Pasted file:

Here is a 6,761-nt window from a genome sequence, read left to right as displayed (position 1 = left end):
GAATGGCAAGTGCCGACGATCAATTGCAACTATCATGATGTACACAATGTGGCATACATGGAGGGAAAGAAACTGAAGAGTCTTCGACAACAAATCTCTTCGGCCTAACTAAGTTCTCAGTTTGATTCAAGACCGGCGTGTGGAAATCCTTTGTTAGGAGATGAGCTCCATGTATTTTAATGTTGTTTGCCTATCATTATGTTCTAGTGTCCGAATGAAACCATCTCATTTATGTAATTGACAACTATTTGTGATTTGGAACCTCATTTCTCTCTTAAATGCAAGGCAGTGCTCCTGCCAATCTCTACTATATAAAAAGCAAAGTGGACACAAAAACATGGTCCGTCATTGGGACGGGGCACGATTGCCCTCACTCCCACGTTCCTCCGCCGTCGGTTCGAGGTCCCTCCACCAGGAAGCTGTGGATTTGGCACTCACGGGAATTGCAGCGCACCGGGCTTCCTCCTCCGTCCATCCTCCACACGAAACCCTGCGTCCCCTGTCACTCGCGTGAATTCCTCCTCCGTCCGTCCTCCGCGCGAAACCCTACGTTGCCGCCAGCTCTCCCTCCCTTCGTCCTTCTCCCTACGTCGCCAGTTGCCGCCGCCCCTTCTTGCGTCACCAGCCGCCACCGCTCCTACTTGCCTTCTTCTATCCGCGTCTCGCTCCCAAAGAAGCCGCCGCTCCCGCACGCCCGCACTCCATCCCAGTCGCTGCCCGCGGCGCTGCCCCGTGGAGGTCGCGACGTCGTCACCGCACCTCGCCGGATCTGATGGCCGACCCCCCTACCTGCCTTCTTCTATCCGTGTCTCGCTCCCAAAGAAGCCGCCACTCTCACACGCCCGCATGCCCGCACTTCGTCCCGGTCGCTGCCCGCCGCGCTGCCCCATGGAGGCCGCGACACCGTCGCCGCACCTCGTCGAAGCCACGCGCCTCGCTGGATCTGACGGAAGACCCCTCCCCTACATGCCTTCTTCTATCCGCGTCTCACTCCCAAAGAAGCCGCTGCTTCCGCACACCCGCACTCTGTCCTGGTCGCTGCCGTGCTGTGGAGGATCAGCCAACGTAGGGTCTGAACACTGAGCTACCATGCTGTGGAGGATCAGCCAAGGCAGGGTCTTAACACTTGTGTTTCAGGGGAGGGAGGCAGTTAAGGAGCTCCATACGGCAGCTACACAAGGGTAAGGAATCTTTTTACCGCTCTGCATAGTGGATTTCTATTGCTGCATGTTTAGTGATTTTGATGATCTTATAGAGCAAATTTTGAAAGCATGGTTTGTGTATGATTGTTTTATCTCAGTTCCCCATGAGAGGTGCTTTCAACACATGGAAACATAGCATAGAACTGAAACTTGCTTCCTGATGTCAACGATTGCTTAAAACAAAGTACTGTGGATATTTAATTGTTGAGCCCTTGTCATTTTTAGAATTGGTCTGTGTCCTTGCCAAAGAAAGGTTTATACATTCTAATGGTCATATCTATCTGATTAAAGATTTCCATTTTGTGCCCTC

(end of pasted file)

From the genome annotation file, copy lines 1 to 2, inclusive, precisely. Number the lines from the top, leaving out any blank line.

Here is a 6,761-nt window from a genome sequence, read left to right as displayed (position 1 = left end):
GAATGGCAAGTGCCGACGATCAATTGCAACTATCATGATGTACACAATGTGGCATACATGGAGGGAAAGAAACTGAAGAGTCTTCGACAACAAATCTCTTCGGCCTAACTAAGTTCTCAGTTTGATTCAAGACCGGCGTGTGGAAATCCTTTGTTAGGAGATGAGCTCCATGTATTTTAATGTTGTTTGCCTATCATTATGTTCTAGTGTCCGAATGAAACCATCTCATTTATGTAATTGACAACTATTTGTGATTTGGAACCTCATTTCTCTCTTAAATGCAAGGCAGTGCTCCTGCCAATCTCTACTATATAAAAAGCAAAGTGGACACAAAAACATGGTCCGTCATTGGGACGGGGCACGATTGCCCTCACTCCCACGTTCCTCCGCCGTCGGTTCGAGGTCCCTCCACCAGGAAGCTGTGGATTTGGCACTCACGGGAATTGCAGCGCACCGGGCTTCCTCCTCCGTCCATCCTCCACACGAAACCCTGCGTCCCCTGTCACTCGCGTGAATTCCTCCTCCGTCCGTCCTCCGCGCGAAACCCTACGTTGCCGCCAGCTCTCCCTCCCTTCGTCCTTCTCCCTACGTCGCCAGTTGCCGCCGCCCCTTCTTGCGTCACCAGCCGCCACCGCTCCTACTTGCCTTCTTCTATCCGCGTCTCGCTCCCAAAGAAGCCGCCGCTCCCGCACGCCCGCACTCCATCCCAGTCGCTGCCCGCGGCGCTGCCCCGTGGAGGTCGCGACGTCGTCACCGCACCTCGCCGGATCTGATGGCCGACCCCCCTACCTGCCTTCTTCTATCCGTGTCTCGCTCCCAAAGAAGCCGCCACTCTCACACGCCCGCATGCCCGCACTTCGTCCCGGTCGCTGCCCGCCGCGCTGCCCCATGGAGGCCGCGACACCGTCGCCGCACCTCGTCGAAGCCACGCGCCTCGCTGGATCTGACGGAAGACCCCTCCCCTACATGCCTTCTTCTATCCGCGTCTCACTCCCAAAGAAGCCGCTGCTTCCGCACACCCGCACTCTGTCCTGGTCGCTGCCGTGCTGTGGAGGATCAGCCAACGTAGGGTCTGAACACTGAGCTACCATGCTGTGGAGGATCAGCCAAGGCAGGGTCTTAACACTTGTGTTTCAGGGGAGGGAGGCAGTTAAGGAGCTCCATACGGCAGCTACACAAGGGTAAGGAATCTTTTTACCGCTCTGCATAGTGGATTTCTATTGCTGCATGTTTAGTGATTTTGATGATCTTATAGAGCAAATTTTGAAAGCATGGTTTGTGTATGATTGTTTTATCTCAGTTCCCCATGAGAGGTGCTTTCAACACATGGAAACATAGCATAGAACTGAAACTTGCTTCCTGATGTCAACGATTGCTTAAAACAAAGTACTGTGGATATTTAATTGTTGAGCCCTTGTCATTTTTAGAATTGGTCTGTGTCCTTGCCAAAGAAAGGTTTATACATTCTAATGGTCATATCTATCTGATTAAAGATTTCCATTTTGTGCCCTC